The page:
Jul 22, 2010 11:34 AM by Melissa Canone


Gulf Oil Disaster Recovery Attorney Stuart Smith, representing commercial fishermen, environmental groups,
public entities and businesses throughout the Gulf Coast states impacted by the DEEPWATER HORIZON catastrophe
issued the following statement with toxicologist Dr. William Sawyer:

"The EPA is showing toluene and benzene levels appearing 20 to 30 times above normal while independent testing has revealed benzene air levels up to 72-times in excess of the EPA industrial screening guidelines in oil cleanup areas.
"Although the well may be capped, Louisiana and coastal gulf residents still have plenty of reasons to be worried about the health impacts of the oil spill.
"It is possible that coastal areas and even inland communities like the greater New Orleans area may have severe ozone days, requiring health alerts and even possible evacuations.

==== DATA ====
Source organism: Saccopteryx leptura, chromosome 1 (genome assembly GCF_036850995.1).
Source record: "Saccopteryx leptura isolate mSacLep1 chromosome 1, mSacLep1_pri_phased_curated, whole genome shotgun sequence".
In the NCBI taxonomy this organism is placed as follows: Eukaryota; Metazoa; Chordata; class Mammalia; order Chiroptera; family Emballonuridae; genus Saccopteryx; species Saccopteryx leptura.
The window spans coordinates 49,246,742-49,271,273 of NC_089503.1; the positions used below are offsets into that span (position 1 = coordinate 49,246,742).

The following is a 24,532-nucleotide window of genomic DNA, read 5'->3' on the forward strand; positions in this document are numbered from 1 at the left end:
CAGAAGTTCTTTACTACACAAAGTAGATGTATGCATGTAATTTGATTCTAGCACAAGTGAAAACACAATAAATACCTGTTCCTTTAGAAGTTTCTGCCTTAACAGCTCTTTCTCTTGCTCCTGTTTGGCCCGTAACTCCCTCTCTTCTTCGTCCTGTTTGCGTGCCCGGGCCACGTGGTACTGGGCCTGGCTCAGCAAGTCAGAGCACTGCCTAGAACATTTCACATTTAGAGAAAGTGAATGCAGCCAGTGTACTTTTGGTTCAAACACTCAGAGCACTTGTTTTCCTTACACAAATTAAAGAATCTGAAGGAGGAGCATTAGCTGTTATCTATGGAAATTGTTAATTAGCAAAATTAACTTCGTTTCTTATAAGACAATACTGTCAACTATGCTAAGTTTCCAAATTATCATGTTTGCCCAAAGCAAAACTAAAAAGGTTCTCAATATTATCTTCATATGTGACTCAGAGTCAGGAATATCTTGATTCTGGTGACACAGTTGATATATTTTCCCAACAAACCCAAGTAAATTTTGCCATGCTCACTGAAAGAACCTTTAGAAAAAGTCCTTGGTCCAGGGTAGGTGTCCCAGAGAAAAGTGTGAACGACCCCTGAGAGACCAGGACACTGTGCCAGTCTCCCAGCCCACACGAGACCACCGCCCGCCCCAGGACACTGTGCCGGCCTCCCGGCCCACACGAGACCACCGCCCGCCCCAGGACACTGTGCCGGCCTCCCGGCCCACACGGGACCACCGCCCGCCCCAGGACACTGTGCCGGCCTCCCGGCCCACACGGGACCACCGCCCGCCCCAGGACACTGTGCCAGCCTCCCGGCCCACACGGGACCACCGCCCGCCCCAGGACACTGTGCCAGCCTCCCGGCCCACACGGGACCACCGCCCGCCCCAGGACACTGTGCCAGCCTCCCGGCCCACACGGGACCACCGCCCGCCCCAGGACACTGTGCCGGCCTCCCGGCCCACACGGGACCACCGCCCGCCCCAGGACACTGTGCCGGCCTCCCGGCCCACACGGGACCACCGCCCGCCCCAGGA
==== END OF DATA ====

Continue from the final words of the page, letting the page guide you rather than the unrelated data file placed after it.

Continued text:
"Our independent studies show BP workers are demonstrating the same toxicological effects as those reported by volunteers associated with other international cleanups.
"Such effects are a known side-effect of past oil spills in cleanup zones around the world. What is not known is how wide an area will be affected, and to what extent. Given the size of the Deepwater Horizon spill and the vast area of Gulf coastline affected, even conservative estimates are potentially alarming.
"The independent samples reflect on-shore general air quality where the workers have been unloading contaminated booms and on beaches as opposed to actual breathing zone samples or off-shore slick zones. Samples locations are limited due to BP restrictions.
"Although short-term exposure at this level is usually not harmful, we are concerned that long-term and repeated exposures to benzene and numerous other volatile vapors released from the crude may cause serious neurological problems for oil-cleanup workers. Numerous published studies of past spills from around the world plainly show cleanup workers suffering from a variety of medical conditions caused by such exposures.
"Louisianans, especially those working at or near the spill site, can expect to experience symptoms of respiratory, somatic, and skin problems for some time."

For information on Stuart Smith,
For information on Dr. Sawyer,




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